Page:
Tracey Hubley

Tracey Hubley, left, is pictured in 2014 with now-Google Canada public policy manager Lindsay Doyle, and Summa Strategies’ Shay Purdy and Kate Harrison. Ms Hubley died March 5.  The Hill Times photograph by Cynthia Münster

OTTAWA - Last week, my work wife, friend of 20 years, and the president of Summa Strategies, Tracey Hubley, died unexpectedly. Many have already shared wonderful memories of Tracey, the leader, mentor, and top professional. She was all those things, and more.

Tracey got a six-month head start on me at Summa and never looked back. Hired by Doug Young, Paul Zed, and Ken Whiting because of her smarts, entrepreneurial know-how, and obvious potential, she quickly established herself as a premiere government relations advocate in Ottawa.

A mere six years after joining the company at the young age of 40, she became our president. At that time, having a female leader of a Canadian lobbying business was a rare thing. But that was Tracey - a rare gem from Prince Edward Island who was making it big in the nation’s capital.

But Tracey was so much more than a corporate star. Upon hearing of her death last week, my 15-year-old niece burst into tears. She remembered Tracey as the nice woman who always had a treat for her when she visited Summa, took the time to play with her, and always had a keen interest in her life. Tracey herself never had children, but she leaves an army of young fans who all shared a deep fondness for her affection of them.

Tracey’s kindness and tender-hearted nature was the stuff of legend. When my dad died nearly seven years ago, she was one of the first people to get to Newfoundland to help our family out. Some 15 years ago, it was Tracey who helped pulled me off the floor when I was in a deep, dark depression. Somehow, she got through to me when others couldn’t.

Like in any relationship, Tracey and I had our ups and downs. We had periods of struggle, but I truly believe we never stopped our deep love of friendship for each other. For me, and for many, she will never really be gone from our lives.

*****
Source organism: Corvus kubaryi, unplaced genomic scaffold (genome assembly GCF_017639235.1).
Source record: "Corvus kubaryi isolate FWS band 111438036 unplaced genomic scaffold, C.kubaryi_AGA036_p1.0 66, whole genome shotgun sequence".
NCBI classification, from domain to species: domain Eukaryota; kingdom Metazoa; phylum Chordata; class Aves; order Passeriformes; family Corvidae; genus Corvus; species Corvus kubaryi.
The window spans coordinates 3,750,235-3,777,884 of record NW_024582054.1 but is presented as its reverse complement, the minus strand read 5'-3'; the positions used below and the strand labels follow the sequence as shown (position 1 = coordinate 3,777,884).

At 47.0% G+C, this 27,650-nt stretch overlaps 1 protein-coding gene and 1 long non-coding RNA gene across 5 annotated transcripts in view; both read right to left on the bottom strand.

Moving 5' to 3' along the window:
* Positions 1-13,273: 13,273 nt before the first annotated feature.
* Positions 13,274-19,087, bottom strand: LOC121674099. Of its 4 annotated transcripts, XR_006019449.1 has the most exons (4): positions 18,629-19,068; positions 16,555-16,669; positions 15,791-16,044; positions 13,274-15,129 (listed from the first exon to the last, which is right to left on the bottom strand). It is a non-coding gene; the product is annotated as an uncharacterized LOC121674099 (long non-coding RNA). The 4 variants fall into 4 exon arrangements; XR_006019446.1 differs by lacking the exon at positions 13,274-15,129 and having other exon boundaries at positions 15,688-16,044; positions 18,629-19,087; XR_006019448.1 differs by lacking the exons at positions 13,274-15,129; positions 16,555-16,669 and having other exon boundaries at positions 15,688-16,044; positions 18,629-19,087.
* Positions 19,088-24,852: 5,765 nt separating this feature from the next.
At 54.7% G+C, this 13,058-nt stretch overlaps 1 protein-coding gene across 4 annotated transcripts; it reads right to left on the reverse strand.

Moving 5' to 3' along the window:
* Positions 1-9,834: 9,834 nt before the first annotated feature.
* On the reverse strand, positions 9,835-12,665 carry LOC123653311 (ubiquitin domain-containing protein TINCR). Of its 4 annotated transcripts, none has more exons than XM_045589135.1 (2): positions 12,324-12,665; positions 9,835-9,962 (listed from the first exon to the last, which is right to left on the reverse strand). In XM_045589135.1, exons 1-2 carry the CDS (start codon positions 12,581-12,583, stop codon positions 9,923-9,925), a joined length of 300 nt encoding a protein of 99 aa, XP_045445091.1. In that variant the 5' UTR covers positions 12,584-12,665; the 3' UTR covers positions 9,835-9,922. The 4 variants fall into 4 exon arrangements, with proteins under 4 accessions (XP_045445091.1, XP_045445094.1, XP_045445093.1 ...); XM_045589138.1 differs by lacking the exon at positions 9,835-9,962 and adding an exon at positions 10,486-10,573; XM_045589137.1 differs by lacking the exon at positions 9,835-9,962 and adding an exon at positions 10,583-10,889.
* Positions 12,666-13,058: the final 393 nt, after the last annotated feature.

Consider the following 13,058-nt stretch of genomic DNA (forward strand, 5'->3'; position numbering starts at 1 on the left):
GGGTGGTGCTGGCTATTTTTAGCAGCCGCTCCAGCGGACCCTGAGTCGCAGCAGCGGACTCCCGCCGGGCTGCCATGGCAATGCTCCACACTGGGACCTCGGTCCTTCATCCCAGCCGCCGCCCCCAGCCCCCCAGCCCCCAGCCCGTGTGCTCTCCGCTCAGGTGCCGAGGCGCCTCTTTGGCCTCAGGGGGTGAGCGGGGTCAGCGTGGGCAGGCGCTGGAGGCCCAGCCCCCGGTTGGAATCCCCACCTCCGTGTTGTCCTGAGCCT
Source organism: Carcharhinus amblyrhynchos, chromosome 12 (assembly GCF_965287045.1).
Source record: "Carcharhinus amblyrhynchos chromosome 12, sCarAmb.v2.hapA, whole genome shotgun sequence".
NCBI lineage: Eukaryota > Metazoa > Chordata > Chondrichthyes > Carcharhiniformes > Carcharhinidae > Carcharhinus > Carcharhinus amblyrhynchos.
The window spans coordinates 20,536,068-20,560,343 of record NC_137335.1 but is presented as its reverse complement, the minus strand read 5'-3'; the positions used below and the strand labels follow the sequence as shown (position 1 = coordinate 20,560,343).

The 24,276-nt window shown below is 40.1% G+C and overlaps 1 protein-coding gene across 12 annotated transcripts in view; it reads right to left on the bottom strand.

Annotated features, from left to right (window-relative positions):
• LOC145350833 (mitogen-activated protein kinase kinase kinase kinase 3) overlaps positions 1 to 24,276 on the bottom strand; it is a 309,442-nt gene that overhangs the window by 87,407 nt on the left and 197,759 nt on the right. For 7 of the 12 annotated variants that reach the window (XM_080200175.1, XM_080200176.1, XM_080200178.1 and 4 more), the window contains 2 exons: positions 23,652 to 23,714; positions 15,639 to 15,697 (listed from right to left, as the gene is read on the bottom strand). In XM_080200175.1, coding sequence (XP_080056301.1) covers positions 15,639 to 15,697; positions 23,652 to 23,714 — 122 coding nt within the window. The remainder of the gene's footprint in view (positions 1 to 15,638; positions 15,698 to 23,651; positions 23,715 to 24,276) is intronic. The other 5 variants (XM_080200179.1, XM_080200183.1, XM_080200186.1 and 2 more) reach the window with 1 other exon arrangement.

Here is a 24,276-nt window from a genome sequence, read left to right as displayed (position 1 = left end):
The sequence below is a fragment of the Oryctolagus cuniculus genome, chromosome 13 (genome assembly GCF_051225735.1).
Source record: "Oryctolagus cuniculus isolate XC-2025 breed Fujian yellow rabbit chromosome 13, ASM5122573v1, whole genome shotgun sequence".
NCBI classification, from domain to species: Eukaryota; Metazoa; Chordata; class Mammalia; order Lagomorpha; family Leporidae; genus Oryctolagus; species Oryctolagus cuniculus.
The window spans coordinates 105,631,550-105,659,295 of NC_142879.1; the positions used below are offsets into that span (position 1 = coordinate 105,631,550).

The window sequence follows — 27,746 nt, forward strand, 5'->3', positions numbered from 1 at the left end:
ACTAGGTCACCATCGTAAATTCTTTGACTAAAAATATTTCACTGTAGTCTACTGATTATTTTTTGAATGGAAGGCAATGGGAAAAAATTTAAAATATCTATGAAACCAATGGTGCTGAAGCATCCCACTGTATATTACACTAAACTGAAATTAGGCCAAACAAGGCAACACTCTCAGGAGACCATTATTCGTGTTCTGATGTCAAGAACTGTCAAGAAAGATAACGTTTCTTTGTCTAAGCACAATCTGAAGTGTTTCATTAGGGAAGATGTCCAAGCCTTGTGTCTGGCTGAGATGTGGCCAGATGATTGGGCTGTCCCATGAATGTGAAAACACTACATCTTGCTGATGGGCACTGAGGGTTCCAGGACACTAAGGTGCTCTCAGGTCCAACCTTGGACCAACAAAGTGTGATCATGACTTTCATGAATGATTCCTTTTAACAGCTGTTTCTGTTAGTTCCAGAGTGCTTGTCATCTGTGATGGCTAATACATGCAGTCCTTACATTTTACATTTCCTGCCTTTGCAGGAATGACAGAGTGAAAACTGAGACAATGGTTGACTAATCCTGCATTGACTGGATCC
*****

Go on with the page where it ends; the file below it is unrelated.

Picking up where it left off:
Many of Tracey’s Summa family and many of her friends from Ottawa travelled to PEI to say a temporary goodbye to her. It was a magnificent send-off, attended by three former premiers of Prince Edward Island, numerous Members of Parliament, and a massive sandbox of Tracey’s fans from childhood to now.

Talking to Tracey’s friends from her early years, a common theme emerged: she remained effectively the same person they grew up with. A straight-talking, life-loving, humble girl from the Island who never lost track of who she was. A testament to that is few of her school buddies knew what an icon she was in Ottawa and in Canada. Tracey didn’t talk about herself much, as she was most often interested in you not in broadcasting her bio to you.

Tracey Hubley was truly one of a kind. My life and that of many others have been forever bettered for the time she lent us. Part of all of us will feel a bit empty because she is not around. If she knew that, she’d tell us all to get the “F” on with it. Strap on your big-girl pants and get shit done.

Tracey leaves behind her mom, Bert, her sister, Tammy, and her partner, Woody. Spare more than a thought for them in the days ahead, because filling the Tracey void is not going to be easy to do. She is now getting her eternal rest in her beloved PEI. Sleep well, my friend, you deserve it. We will never forget you and will try to properly honour your memory whenever we can. We’ll get the “F” on with it.

Tim Powers is vice-chairman of Summa Strategies and managing director of Abacus Data. He is a former adviser to Conservative political leaders.

Reprinted with permission from The Hill Times.

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